How can one change bad habits?
The person who entrusts his or her life to Jesus Christ receives, not only forgiveness for our sin, but victory over slavery to sinful behavior. Put differently, Jesus not only pays our sin debt so that we can be forgiven by God and go to heaven after our physical body dies, but also provides the power, through the Holy Spirit, for good conduct and great joy while here on earth. A person who places his or her trust in Christ is set free from slavery to bad habits and a lifestyle that is destructive to himself and others.
Christ Himself is the One who sets us free. Just as Jesus was crucified, buried, and then rose from the dead; those who place their trust in Him are crucified and risen with Him. That is, our old self and sin patterns are crucified and buried. We are raised to new life—Christ in us—through the Holy Spirit. Our unrighteousness is replaced by Christ’s righteousness.
Review these verses, bearing in mind that flesh refers to the sinful desires of a person’s physical body, or a person’s efforts to live independent of God:
"Truly, truly, I say to you, he who believes in Me, the works that I do, he will do also; and greater works than these he will do; because I go to the Father.
Jude 1:24,25 Now to Him who is able to keep you from stumbling, and to make you stand in the presence of His glory blameless with great joy, 25 to the only God our Savior, through Jesus Christ our Lord, be glory, majesty, dominion and authority, before all time and now and forever. Amen.
Theoretically, the old self patterns will crumble merely by reckoning ourselves dead to them and thanking Jesus for the new life He has given us. For most people, though, struggles in life that bring suffering are required to train us to submit to the control of Christ, to seek fellowship with God instead better circumstances on earth, and to live by faith in God's awesome power and love. Ask God to give you understanding of the following verses, particularly the connection between our weakness and Christ's power:
"My grace is sufficient for you, for power is perfected in weakness." Most gladly, therefore, I will rather boast about my weaknesses, so that the power of Christ may dwell in me. 10 Therefore I am well content with weaknesses, with insults, with distresses, with persecutions, with difficulties, for Christ's sake; for when I am weak, then I am strong.
James 1:2-4 Consider it all joy, my brethren, when you encounter various trials, 3 knowing that the testing of your faith produces endurance. 4 And let endurance have its perfect result, so that you may be perfect and complete, lacking in nothing.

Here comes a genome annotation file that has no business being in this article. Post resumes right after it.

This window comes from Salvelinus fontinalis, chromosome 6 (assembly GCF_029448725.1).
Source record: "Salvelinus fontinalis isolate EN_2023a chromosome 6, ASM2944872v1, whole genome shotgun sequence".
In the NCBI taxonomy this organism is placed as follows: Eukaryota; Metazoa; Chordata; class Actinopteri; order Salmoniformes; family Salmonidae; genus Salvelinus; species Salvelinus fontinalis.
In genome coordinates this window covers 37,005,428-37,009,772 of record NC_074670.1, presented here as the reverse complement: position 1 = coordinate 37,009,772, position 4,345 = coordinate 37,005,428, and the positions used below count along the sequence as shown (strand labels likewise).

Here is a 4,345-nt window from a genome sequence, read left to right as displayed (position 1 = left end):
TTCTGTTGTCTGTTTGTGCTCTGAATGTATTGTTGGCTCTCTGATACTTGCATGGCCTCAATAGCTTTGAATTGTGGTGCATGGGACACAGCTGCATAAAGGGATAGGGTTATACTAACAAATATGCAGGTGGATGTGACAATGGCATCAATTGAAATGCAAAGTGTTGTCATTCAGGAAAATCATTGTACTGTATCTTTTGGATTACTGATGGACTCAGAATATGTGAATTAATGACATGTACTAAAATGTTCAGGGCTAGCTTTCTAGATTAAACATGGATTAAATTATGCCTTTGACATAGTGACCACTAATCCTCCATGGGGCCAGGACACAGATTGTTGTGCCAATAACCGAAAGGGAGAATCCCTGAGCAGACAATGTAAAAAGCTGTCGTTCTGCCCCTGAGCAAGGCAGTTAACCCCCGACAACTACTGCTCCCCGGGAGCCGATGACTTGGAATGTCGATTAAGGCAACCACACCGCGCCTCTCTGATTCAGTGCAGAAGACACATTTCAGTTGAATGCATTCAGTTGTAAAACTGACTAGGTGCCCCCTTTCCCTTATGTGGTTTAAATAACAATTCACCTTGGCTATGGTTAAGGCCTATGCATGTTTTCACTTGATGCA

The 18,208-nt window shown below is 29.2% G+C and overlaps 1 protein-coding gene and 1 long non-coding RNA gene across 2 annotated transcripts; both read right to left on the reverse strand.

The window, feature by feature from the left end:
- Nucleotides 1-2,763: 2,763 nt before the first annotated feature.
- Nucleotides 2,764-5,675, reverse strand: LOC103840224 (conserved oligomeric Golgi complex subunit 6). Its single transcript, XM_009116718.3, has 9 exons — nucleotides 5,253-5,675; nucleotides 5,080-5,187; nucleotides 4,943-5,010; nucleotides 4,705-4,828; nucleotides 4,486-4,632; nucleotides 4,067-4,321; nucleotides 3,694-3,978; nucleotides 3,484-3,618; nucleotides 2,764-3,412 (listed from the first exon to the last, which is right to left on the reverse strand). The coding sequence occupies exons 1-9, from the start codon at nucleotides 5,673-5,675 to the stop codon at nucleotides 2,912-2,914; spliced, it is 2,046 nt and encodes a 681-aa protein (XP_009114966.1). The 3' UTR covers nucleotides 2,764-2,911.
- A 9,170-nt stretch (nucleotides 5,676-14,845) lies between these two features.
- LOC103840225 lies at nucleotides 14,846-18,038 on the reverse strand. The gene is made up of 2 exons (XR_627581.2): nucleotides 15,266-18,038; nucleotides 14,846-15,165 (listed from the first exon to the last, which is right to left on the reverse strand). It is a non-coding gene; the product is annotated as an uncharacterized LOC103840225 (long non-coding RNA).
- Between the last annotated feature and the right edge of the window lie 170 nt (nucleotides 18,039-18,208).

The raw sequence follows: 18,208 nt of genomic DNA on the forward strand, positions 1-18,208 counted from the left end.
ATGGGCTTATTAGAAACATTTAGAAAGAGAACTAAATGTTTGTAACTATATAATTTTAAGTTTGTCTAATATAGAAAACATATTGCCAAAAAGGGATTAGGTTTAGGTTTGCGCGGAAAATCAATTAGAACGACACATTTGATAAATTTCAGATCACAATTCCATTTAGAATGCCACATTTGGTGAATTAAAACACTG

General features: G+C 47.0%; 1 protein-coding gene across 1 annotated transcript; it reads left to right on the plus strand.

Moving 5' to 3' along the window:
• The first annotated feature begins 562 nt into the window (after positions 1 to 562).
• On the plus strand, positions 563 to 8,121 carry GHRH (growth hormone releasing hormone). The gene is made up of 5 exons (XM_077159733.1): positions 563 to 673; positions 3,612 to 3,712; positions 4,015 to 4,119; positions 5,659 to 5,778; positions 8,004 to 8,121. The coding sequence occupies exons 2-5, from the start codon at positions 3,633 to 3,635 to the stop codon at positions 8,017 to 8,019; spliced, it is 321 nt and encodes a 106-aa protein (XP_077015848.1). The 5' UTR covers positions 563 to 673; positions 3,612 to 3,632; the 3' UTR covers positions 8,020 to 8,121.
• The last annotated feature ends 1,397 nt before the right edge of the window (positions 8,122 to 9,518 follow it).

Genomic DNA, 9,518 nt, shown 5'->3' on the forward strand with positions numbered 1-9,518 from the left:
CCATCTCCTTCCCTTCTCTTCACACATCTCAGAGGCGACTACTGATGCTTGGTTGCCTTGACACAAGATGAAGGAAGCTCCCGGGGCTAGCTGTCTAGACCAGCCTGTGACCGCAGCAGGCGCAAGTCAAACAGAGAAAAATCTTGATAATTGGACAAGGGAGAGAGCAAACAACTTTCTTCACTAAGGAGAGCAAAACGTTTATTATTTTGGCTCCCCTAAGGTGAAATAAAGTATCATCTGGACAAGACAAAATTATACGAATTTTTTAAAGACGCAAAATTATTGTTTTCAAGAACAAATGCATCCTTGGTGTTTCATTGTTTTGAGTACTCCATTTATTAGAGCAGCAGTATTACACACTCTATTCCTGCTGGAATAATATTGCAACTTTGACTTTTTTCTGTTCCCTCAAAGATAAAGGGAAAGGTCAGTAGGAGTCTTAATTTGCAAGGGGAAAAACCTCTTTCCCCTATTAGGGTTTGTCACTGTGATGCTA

2 Cor 4:7-12 But we have this treasure in earthen vessels, so that the surpassing greatness of the power will be of God and not from ourselves; 8 we are afflicted in every way, but not crushed; perplexed, but not despairing; 9 persecuted, but not forsaken; struck down, but not destroyed; 10 always carrying about in the body the dying of Jesus, so that the life of Jesus also may be manifested in our body. 11 For we who live are constantly being delivered over to death for Jesus' sake, so that the life of Jesus also may be manifested in our mortal flesh. 12 So death works in us, but life in you.
2 Cor 4:16,17 Therefore we do not lose heart, but though our outer man is decaying, yet our inner man is being renewed day by day. 17 For momentary, light affliction is producing for us an eternal weight of glory far beyond all comparison
In 2 Cor 4:7-12, Paul explains that suffering brought about death to their own wills (the dying of Jesus), which in turn allowed the life of Jesus to be manifested through them, which in turn brought a blessing to those to whom they were ministering. Given this context, the eternal weight of glory mentioned just four verses later in 4:16,17 must be referring to the power of the Spirit of Christ manifested as self is removed upon submission brought about by suffering.
Suffering makes us realize who God is and who we aren't. Humility is not merely modesty; humility has nothing to do with our words or actions. Genuine humility results from being brought into reality with the truth. Say a 16-year-old boy was boasting about his basketball skills while playing one-on-one against a 7-year-old. He steels the ball from the 7-year-old, blocks all his shots, and crows about his superior ability to score on the 7-year-old at will. Then Michael Jordan walks onto the court. The 16-year-old boy freezes; he is silent. No more boasting. Instantly humble. Why? Because he is faced with the reality of who his not. He is no longer able to trust in basketball as his identity and source of value. Similarly, suffering often clarifies to us that we are dependent on God. We get a glimpse of the ugliness of our efforts to be self-sufficient instead of trusting God.
We cannot change bad habits and live holy lives in our own strength. We were never meant to do so in our own strength. Nor were we meant to do it by our best effort plus God's help. We were never meant to do it at all. Only Christ can live the Christian life. We simply need to get out of the way so that Christ can live through us by way of the Holy Spirit.
Trust Christ to make you righteous and live through you. Don't be deceived by the feeling that the task is impossible. It is indeed impossible for you but it is not impossible for Christ:
"With people it is impossible, but not with God; for all things are possible with God."
Remember that Christ specializes in impossible situations—like feeding more than 5,000 people when only a few scraps of food and little money were in sight. When we trust in God, He loves to perform works in and through us that we think are impossible. It glorifies Him. We can do nothing more than submit our wills, say Yes to God's request to control our lives, and simply thank Christ for filling us and working through us.